Introduction to qemu

qemu is a full virtualization solution for Linux on x86 hardware containing virtualization extensions (Intel VT or AMD-V).

This package is known to build and work properly using an LFS-7.4 platform.

Package Information

Qemu Dependencies


GLib-2.36.4, Python-2.7.5, SDL-1.2.15, and X Window System


ALSA-1.0.27, attr-2.4.47, Check-0.9.10, cURL-7.32.0, EsounD-0.2.41, MesaLib-9.2.0, and Cyrus SASL-2.1.26. Note that this optional dependencies list is not comprehensive. See the output of ./configure --help for a more complete list.

User Notes: http://wiki.linuxfromscratch.org/blfs/wiki/qemu

KVM Prerequsites

Before building qemu, check to see if your processor supports Virtualization Technology (VT):

egrep '^flags.*(vmx|svm)' /proc/cpuinfo

If you get any output, you have VT technology (vmx for Intel processors and svm for AMD processors). You then need to go into your system BIOS and ensure it is enabled. After enabing, reboot back to your LFS instance.

Kernel Configuration

Enable the following options in the kernel configuration and recompile the kernel if necessary:

Virtualization: Y
  Kernel-based Virtual Machine (KVM) support: M or Y
  KVM for Intel processors support:           M or Y
  KVM for AMD processors support:             M or Y

The Intel or AMD settings are not both required, but the one matching your system processor is required.

For networking, check that the settings CONFIG_BRIDGE, CONFIG_STP, CONFIG_TUN are enabled and bridge-utils-1.5 is installed.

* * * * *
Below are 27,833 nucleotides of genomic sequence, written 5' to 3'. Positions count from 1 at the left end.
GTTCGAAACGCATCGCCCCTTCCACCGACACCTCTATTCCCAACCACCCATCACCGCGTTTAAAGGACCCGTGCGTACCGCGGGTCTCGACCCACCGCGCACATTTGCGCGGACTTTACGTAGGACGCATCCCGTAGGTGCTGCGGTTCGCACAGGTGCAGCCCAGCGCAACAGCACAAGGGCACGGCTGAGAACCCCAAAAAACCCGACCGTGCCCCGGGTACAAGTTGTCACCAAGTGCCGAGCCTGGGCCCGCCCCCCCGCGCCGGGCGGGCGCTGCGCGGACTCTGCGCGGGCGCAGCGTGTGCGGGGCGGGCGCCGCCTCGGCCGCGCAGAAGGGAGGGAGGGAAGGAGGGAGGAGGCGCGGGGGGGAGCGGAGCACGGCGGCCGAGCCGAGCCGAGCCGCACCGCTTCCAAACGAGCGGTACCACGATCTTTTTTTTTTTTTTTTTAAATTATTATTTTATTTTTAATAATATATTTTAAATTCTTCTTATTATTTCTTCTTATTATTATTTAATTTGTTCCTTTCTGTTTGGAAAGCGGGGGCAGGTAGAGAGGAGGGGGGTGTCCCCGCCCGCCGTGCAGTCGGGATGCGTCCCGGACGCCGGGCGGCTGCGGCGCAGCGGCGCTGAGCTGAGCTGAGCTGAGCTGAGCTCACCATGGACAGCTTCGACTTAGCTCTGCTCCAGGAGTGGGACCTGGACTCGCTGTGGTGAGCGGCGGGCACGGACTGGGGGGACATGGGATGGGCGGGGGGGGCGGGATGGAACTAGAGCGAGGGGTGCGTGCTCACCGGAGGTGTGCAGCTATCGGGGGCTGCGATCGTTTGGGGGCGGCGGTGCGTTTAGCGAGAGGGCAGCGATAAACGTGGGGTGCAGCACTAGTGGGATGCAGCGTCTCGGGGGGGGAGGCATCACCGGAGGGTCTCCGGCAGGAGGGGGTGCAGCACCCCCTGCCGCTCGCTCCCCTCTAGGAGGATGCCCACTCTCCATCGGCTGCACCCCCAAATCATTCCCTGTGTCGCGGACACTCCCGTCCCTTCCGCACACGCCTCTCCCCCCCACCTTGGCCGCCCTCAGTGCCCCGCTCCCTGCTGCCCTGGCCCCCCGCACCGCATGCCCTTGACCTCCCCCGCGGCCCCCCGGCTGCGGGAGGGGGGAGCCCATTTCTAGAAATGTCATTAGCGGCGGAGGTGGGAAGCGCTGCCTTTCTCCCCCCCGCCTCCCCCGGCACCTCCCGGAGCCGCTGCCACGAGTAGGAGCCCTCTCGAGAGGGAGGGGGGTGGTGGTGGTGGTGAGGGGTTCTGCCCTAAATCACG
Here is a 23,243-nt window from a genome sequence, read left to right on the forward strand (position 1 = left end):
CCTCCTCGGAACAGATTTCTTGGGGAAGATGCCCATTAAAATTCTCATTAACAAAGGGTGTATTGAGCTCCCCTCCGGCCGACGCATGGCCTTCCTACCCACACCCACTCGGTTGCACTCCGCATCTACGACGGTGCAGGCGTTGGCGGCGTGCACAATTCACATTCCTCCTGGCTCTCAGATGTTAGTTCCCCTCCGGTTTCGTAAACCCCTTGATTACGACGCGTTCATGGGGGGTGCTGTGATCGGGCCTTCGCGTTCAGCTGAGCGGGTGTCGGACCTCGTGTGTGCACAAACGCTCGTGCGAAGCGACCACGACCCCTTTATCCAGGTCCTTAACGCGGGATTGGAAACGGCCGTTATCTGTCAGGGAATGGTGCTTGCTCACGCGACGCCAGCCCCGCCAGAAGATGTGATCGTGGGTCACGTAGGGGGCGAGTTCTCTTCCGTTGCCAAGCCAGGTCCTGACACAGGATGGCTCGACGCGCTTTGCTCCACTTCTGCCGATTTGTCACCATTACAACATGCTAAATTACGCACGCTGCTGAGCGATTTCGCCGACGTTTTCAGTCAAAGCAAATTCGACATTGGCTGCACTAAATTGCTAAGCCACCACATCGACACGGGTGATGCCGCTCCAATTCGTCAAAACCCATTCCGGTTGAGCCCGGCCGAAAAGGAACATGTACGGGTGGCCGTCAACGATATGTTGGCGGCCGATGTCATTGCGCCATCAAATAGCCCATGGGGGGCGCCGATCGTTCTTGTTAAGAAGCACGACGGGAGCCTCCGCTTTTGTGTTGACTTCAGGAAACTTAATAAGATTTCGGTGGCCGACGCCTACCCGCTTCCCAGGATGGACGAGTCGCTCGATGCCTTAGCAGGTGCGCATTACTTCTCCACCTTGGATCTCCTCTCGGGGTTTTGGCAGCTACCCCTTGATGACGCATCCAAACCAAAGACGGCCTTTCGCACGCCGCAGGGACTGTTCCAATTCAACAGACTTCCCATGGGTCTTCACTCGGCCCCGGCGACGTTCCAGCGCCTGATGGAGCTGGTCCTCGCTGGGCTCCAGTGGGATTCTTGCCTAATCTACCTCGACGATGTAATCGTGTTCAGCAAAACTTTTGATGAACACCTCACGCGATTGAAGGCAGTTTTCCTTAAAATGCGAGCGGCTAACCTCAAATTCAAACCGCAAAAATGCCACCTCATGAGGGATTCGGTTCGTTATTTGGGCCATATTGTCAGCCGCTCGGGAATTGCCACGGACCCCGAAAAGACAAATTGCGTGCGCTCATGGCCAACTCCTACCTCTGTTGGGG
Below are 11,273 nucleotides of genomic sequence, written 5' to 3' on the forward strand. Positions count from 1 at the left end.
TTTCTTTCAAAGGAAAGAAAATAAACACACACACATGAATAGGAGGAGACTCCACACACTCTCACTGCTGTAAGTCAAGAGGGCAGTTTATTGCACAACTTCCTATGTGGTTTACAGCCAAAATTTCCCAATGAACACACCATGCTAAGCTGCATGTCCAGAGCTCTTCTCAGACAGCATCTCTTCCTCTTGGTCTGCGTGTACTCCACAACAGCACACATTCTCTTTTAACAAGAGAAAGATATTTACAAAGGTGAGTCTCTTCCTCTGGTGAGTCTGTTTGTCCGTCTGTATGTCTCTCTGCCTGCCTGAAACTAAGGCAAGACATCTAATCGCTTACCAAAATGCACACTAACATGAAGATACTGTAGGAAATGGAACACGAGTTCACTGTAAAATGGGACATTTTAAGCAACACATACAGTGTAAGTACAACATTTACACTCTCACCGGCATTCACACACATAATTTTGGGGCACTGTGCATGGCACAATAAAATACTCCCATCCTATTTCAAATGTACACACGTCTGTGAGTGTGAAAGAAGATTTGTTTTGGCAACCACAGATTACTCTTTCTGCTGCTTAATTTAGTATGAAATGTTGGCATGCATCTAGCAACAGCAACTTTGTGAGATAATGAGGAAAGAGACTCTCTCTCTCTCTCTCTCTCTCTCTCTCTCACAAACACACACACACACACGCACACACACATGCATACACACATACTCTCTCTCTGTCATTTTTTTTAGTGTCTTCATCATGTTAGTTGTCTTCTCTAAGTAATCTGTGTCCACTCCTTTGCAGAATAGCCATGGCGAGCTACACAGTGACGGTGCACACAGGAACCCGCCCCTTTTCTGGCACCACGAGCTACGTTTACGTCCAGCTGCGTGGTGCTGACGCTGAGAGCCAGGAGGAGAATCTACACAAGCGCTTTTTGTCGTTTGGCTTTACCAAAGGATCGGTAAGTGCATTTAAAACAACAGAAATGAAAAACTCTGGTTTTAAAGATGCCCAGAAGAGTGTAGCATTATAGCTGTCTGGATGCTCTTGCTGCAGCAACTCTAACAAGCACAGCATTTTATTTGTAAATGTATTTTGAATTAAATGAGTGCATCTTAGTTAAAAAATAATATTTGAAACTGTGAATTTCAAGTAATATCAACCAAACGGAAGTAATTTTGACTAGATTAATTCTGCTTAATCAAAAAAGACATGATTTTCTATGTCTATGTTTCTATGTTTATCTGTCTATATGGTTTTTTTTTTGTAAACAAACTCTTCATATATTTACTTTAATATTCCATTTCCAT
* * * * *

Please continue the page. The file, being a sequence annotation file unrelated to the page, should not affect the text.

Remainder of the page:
Installation of qemu

If xorg is not installed in /usr, then the linker needs to be told where it is. For example:

export LIBRARY_PATH=/opt/xorg/lib

Install qemu by running the following commands:

./configure --prefix=/usr                \
            --sysconfdir=/etc            \
            --target-list=x86_64-softmmu &&

To run the built in tests, run make V=1 check.

Now, as the root user:

make install


For convenience you may want to create a symbolic link to run qemu-system-x86_64:

ln -sv qemu-system-x86_64 /usr/bin/qemu

Command Explanations

--target-list=x86_64-softmmu: This option limits the build target to the x86_64 architecture. For other hardware emulation see the --target-list list in configure's help output. Omitting this option will build all architectures.

Configuring qemu

To generate an image, run:

qemu-img create -f qcow2 vdisk.img 10G

Adjust the virtual disk size and image filename as desired. The actual size of the file will be less than specified, but will expand as it is used.



The following instructions assume you have created the optional symbolic link, qemu. Additionally, you must run qemu from an X-Windows based terminal.

To install an operating system, download an iso of your choice or use a pre-intalled cdrom device. For the purposes of this example, use Fedora 16 that is downloaded as Fedora-16-x86_64-Live-LXDE.iso in the current directory. Run the following:

qemu -enable-kvm -hda vdisk.img            \
     -cdrom Fedora-16-x86_64-Live-LXDE.iso \